Sanders went to Nicaragua during the time that the Reagan Administration was illegally funneling money to the far-right terrorist group known as the Contras. Their actions included assassinating public officials with the help of the CIA, bombing campaigns of civilian infrastructure, and a number of human rights violations including massacres, torture, razing civilian villages, mass rape, and the execution of children. By 1985, the Nicaraguan people were aware of the connection between the atrocities and the American government. If I were in that position, I certainly would have some rage for the US. Sanders was at the rally trying to understand the plight of the people opposing the US and to show that there were Americans who stood in solidarity with them. His presence at the rally served as proof to every person there who thought all Americans were bad that this was not the case, that even American politicians could understand the evil the Contras perpetuated against innocent civilians. If he were to tone-police people while they mourned their dead, their lost homes, or their own assaults, he would have proved to them that Americans cared more about their rhetoric than their wellbeing, the exact kind of sentiment Nicaraguans at the rally were protesting. You can read a full interview Sanders did with the New York Times about the subject here if you still think he should have told these rightfully-angered mourners that their chants weren’t nice enough to the people who funded the atrocities they were protesting.
  20. He hasn’t gotten anything done
    In addition to spearheading the only successful invocation of the War Powers Act regarding the war in Yemen, he has sponsored and signed onto over 7,000 pieces of legislation. During the years of 1994–2006, he passed more roll call amendments than anyone else in Congress (which makes sense, because his strategy for legislative change has always been to add amendments to existing projects rather than to introduce brand new legislation). His impressive legislative impact includes ensuring that the ACA included sufficient funding for public clinics, bipartisan antiwar and pro-veteran legislation, on-the-ground efforts to ensure that workers for Walmart and Amazon earn living wages, and more. Just because his strategy has largely focused on adding amendments (to the extent that he was dubbed the “amendment king” and is the first result that comes up when you Google the phrase), doesn’t mean he hasn’t gotten a lot done. In fact, his strategy expands past mere legislative victories and is rounded out by on-the-ground activism for workers and advocacy work.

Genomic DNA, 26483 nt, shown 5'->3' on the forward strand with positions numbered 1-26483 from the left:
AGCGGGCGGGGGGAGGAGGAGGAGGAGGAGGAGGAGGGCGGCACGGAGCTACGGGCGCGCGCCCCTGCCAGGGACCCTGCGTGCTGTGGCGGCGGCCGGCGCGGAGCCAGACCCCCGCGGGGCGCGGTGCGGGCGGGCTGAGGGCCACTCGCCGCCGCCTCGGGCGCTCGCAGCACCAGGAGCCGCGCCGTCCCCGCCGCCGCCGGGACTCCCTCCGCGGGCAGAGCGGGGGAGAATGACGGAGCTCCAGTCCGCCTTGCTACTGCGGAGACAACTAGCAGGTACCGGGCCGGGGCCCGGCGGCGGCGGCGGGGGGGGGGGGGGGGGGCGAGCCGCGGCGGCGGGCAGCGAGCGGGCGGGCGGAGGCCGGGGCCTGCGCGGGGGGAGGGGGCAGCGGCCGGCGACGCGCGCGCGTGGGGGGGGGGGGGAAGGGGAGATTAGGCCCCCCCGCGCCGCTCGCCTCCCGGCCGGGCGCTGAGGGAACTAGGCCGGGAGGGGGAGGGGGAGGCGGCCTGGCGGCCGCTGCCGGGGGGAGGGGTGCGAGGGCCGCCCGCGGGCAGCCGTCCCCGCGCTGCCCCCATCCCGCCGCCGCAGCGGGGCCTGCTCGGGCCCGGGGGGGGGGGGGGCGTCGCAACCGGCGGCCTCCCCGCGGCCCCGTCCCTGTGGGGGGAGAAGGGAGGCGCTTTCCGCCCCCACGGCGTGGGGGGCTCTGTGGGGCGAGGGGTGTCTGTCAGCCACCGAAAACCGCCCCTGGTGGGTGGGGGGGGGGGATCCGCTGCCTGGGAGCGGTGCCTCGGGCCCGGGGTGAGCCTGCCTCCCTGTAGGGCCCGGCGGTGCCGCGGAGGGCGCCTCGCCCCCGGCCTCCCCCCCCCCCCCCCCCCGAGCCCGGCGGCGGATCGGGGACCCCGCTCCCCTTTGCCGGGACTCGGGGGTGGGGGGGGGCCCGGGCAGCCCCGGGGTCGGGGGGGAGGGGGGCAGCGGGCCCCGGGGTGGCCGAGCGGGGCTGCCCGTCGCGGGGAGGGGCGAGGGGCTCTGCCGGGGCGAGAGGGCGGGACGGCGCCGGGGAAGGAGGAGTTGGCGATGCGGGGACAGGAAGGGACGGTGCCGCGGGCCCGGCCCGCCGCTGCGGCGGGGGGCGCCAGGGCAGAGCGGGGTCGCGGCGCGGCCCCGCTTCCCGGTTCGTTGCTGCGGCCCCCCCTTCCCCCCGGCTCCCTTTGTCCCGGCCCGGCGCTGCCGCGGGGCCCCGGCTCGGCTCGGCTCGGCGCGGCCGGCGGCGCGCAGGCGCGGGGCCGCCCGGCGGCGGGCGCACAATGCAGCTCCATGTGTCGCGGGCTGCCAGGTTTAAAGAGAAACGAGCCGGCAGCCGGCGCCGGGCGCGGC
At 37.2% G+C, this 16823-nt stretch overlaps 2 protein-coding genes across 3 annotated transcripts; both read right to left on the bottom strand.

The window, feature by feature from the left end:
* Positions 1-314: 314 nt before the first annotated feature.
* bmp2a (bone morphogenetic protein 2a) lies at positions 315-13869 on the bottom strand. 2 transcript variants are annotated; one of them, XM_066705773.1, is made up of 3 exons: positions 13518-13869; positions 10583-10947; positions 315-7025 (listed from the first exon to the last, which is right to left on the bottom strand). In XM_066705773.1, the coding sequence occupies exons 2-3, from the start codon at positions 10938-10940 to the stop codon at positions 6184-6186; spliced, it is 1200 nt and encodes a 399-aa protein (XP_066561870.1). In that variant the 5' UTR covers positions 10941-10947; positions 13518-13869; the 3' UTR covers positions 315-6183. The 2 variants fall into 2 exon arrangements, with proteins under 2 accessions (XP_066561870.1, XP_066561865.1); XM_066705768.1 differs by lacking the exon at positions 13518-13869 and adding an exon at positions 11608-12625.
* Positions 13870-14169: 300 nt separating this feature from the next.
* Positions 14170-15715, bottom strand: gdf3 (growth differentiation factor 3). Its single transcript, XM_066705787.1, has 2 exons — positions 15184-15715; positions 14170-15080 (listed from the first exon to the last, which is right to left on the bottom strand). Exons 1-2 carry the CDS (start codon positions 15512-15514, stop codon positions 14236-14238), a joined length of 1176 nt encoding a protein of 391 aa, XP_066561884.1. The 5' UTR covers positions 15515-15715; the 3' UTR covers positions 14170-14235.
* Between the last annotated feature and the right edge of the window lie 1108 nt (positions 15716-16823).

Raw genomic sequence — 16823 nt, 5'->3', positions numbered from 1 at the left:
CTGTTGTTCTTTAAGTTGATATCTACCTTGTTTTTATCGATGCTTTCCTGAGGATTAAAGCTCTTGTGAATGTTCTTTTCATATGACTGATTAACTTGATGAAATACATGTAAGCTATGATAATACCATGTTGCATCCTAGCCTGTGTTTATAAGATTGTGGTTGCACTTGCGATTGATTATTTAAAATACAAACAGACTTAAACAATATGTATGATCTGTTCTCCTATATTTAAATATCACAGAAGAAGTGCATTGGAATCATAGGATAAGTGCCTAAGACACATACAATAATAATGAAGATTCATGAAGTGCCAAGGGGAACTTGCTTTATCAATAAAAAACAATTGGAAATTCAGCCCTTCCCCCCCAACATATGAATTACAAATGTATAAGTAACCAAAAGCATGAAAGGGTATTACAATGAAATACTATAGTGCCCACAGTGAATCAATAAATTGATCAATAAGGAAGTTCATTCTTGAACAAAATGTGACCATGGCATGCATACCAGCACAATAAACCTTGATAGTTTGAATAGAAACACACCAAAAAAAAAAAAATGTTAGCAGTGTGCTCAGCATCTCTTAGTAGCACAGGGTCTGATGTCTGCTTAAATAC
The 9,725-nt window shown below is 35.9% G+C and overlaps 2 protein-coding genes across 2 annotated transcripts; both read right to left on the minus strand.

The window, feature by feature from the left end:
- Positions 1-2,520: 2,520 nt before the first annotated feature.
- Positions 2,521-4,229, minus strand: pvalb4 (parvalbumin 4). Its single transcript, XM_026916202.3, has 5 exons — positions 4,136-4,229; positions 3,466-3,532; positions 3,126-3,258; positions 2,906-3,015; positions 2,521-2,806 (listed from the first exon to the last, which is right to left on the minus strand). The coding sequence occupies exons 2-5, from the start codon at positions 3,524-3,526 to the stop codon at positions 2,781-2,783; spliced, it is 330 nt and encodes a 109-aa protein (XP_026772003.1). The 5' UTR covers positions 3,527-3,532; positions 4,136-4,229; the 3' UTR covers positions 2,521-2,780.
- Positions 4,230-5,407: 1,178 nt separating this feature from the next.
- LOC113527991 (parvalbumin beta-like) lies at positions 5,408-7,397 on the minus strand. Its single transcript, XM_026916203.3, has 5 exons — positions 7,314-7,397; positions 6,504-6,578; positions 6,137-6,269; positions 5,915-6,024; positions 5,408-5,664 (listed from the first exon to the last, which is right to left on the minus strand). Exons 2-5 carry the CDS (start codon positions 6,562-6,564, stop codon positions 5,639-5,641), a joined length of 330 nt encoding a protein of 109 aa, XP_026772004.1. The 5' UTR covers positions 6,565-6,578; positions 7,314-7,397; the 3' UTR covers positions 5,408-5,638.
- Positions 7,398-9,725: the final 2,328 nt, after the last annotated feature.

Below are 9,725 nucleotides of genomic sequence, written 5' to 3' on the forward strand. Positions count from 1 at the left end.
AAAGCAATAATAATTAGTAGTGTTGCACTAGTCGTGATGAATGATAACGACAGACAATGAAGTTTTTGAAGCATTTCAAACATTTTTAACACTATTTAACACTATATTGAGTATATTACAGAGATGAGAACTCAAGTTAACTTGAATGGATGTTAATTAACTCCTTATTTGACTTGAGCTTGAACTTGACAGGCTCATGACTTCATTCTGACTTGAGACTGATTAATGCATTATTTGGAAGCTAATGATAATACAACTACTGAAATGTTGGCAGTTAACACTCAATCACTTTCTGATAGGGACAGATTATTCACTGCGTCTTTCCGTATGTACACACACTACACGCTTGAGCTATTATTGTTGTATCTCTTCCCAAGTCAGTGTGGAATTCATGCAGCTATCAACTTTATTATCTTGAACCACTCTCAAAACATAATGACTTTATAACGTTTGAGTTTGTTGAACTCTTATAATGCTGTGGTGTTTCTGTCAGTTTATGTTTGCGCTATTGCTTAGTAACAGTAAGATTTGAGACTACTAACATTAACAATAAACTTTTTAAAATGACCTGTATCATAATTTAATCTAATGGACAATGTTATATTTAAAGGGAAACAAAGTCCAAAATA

21. Bernie has just said the same thing for thirty years
    He’s consistently supported initiatives to improve the lives of Americans and, as someone who is clearly versed in leftist theory, definitely seems to view politics through the lens of the class struggle. That doesn’t mean he’s only said the same thing, however. What Sanders has done is maintain the same principles: he has still worked on different legislative pieces throughout his career. For example, during the 2016 election, Sanders was criticized by Clinton and members of the establishment for not having enough foreign policy prowess. Since then, he has added foreign policy concerns to his main platform, authoring the bill that invoked the War Powers Act for the first time ever in an attempt to end the unauthorized war in Yemen. Sanders is clearly receptive to criticism when it’s valid and has been willing to add to his resume when need be. Just because he has maintained the same principles throughout his career doesn’t mean he’s saying the exact same thing. I’d also challenge you to consider why it’s a negative to consistently point out a problem (income inequality) for years if that problem hasn’t been fixed. Personally, I would prefer someone who’s dedicated to a worthy cause and has the attention span to maintain his advocacy, rather than someone who switches back and forth as the wind blows. But, if you’re not of the same mind that I am about this, fear not. Sanders himself addressed this criticism.
  22. Socialist is a scary word